The Religious, Scientific, Cultural, and Economic Foundations of America

Y. Datta


Historian Lynn White wanted to understand why the Western civilization had exploited nature so much that its own quality of life--even its survival--was now at stake. White concluded that the answer is: the Judeo-Christian tradition.

The environmental movement began in the early 1960s, with far-reaching changes in American values and attitudes, that were powering a growing interest in wilderness and its preservation.

By destroying pagan animism, Christianity made it possible to exploit nature in a mood of indifference to the feelings of natural objects. Severed from the human community and its ethical protection, nature was fully exposed to human greed.

Aristotle’s scientific philosophy of nature—animate and alive—dominated Western thought for two thousand years after his death. But thanks to the Scientific Revolution of the 16th and 17th centuries, the notion of an organic and spiritual universe was replaced by that of the world as a machine, and the word machine became a dominant metaphor of the modern era.

It was around 1850, that Western Europe and North America arranged a marriage between science and technology that signified the Baconian creed of power over nature. Its acceptance as a normal pattern of action may mark the greatest event in human history since the invention of agriculture.

Perhaps the most profound legacy of the Scientific Revolution is the principle of reductionism that encourages an atomistic and disintegrated view of nature. As a result, we have the Faustian bargain of Hydrogen bombs that pose an existential threat to the universe.

Individualism is first on the list of American cultural heritage. Next is the “Bootstrap philosophy.” This phrase has become part of American mythology, and the nation’s attitude toward helping those in society that have been left behind; and we lecture them to lift themselves up by their bootstraps. Next are the negative attitudes toward government that are unjustified. Then there is the free-market crusade that has led to American economic decline. And next, this is their promised Utopia for what ails America:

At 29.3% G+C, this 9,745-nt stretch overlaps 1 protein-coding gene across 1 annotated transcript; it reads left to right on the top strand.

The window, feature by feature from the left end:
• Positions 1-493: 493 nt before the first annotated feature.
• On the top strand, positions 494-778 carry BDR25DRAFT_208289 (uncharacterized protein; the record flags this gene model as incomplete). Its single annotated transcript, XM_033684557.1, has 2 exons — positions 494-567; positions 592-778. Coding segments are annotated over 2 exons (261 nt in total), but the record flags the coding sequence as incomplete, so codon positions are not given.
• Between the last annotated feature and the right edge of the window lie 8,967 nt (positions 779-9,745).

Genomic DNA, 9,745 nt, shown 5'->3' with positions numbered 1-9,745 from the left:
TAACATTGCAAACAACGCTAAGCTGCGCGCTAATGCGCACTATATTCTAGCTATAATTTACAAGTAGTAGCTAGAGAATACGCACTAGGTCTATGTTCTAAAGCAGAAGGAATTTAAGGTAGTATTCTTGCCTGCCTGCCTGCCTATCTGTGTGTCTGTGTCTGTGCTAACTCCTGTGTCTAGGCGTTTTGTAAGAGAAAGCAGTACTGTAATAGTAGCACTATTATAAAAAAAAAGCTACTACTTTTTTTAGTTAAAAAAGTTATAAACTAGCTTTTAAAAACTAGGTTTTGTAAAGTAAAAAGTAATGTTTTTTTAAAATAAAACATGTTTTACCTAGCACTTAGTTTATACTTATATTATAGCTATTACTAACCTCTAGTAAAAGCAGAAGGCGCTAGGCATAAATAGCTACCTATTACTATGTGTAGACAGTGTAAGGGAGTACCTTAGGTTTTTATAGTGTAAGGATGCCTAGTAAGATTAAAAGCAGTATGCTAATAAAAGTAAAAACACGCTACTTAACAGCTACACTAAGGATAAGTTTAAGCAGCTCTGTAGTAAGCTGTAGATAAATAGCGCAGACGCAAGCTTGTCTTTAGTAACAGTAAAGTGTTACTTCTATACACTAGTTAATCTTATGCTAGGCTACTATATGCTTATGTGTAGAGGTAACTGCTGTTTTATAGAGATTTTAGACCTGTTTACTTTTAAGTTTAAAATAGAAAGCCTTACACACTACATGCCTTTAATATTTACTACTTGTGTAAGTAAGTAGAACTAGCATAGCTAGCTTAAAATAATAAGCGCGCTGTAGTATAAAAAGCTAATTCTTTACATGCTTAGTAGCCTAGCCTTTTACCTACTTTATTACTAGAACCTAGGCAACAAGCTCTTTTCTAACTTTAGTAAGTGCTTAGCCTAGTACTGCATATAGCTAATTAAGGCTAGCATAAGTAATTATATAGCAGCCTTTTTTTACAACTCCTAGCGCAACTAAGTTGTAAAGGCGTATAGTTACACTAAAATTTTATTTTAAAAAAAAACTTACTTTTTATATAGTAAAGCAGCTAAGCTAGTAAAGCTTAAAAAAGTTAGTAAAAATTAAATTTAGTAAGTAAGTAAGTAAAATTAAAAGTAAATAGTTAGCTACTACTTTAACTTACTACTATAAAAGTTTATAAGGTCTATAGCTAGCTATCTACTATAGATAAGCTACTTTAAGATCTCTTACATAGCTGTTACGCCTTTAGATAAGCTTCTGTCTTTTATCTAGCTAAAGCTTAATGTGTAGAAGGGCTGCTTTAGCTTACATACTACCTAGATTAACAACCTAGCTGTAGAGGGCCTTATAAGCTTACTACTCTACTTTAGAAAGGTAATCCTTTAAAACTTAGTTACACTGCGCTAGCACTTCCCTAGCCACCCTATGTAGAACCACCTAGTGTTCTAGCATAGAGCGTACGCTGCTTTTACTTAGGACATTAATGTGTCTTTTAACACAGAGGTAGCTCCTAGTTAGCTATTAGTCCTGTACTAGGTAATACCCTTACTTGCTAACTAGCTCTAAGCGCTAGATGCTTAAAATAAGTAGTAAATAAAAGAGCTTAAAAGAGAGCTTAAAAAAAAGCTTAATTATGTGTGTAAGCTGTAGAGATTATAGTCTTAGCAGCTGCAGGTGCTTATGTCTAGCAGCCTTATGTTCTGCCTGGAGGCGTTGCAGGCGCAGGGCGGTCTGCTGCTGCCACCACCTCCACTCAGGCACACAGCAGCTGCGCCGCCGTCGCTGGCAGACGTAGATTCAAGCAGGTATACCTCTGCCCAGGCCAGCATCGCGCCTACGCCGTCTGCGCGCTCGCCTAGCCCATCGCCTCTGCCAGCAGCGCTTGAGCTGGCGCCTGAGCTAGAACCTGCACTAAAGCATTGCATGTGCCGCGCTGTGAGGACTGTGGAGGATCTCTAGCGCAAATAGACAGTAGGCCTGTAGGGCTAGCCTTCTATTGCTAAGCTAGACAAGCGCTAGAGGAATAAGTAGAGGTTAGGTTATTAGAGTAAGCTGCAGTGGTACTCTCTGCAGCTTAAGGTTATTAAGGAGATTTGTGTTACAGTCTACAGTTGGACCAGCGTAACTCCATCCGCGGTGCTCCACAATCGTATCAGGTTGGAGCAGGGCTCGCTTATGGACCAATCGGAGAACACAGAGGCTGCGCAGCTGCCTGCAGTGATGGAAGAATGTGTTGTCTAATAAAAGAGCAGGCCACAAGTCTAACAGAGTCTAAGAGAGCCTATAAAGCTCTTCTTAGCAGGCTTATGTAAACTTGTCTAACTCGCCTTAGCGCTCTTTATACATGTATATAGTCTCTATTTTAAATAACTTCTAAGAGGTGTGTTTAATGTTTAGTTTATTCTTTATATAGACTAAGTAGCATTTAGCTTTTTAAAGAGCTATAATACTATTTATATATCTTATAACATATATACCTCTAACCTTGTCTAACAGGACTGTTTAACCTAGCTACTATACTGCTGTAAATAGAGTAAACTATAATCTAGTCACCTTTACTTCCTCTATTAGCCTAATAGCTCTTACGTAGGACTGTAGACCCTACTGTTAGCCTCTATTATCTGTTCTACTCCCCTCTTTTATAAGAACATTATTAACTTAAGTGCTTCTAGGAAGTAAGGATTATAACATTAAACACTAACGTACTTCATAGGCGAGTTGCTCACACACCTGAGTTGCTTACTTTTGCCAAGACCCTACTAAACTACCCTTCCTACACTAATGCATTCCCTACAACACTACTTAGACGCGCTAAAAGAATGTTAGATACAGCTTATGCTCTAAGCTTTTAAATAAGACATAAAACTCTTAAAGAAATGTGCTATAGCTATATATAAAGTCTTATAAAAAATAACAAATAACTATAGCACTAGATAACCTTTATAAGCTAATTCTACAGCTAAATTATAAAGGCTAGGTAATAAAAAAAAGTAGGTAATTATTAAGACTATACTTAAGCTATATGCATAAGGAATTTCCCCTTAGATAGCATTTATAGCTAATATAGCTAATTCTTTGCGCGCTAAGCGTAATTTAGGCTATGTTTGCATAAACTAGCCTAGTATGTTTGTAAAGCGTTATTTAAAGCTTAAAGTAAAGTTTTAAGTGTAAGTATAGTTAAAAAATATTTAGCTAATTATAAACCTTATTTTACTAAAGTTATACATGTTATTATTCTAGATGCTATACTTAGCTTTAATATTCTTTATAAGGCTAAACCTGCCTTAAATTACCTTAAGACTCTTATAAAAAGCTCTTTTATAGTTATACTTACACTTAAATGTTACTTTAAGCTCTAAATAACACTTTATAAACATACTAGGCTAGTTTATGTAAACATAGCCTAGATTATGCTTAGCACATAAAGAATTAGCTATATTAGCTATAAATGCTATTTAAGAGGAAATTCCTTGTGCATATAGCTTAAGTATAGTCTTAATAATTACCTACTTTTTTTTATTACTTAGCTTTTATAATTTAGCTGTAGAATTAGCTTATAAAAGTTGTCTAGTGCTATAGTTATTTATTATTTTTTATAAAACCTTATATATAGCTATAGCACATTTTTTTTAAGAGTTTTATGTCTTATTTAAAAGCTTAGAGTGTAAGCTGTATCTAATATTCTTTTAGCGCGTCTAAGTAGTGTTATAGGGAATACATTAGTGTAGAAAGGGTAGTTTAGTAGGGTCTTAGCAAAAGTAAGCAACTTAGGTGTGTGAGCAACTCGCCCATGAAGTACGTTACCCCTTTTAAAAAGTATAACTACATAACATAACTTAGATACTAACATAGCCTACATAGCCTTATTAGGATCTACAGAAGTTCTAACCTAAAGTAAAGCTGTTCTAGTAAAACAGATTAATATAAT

• “Privatization, deregulation, downsizing, shrinking entitlements, and lower taxes.”

Smith’s explanation of the paradox of the interplay between supply and demand, is an important scientific contribution to society. But, why then did he cross that line, and enter the domain of metaphysics with his proclamation that “consumption is the sole end and purpose of all production”?

Yet, he put no limits on consumption and left the door of overconsumption wide open.

Smith says that in an unfettered market--propelled by competition among self-interested sellers and buyers--the invisible hand will then allocate goods efficiently.

However, one of the best-kept secrets in economics is that there is no case for the “invisible hand.”

Finally, Adam Smith ignored the Industrial Revolution? This is because his static theory could not handle innovation.

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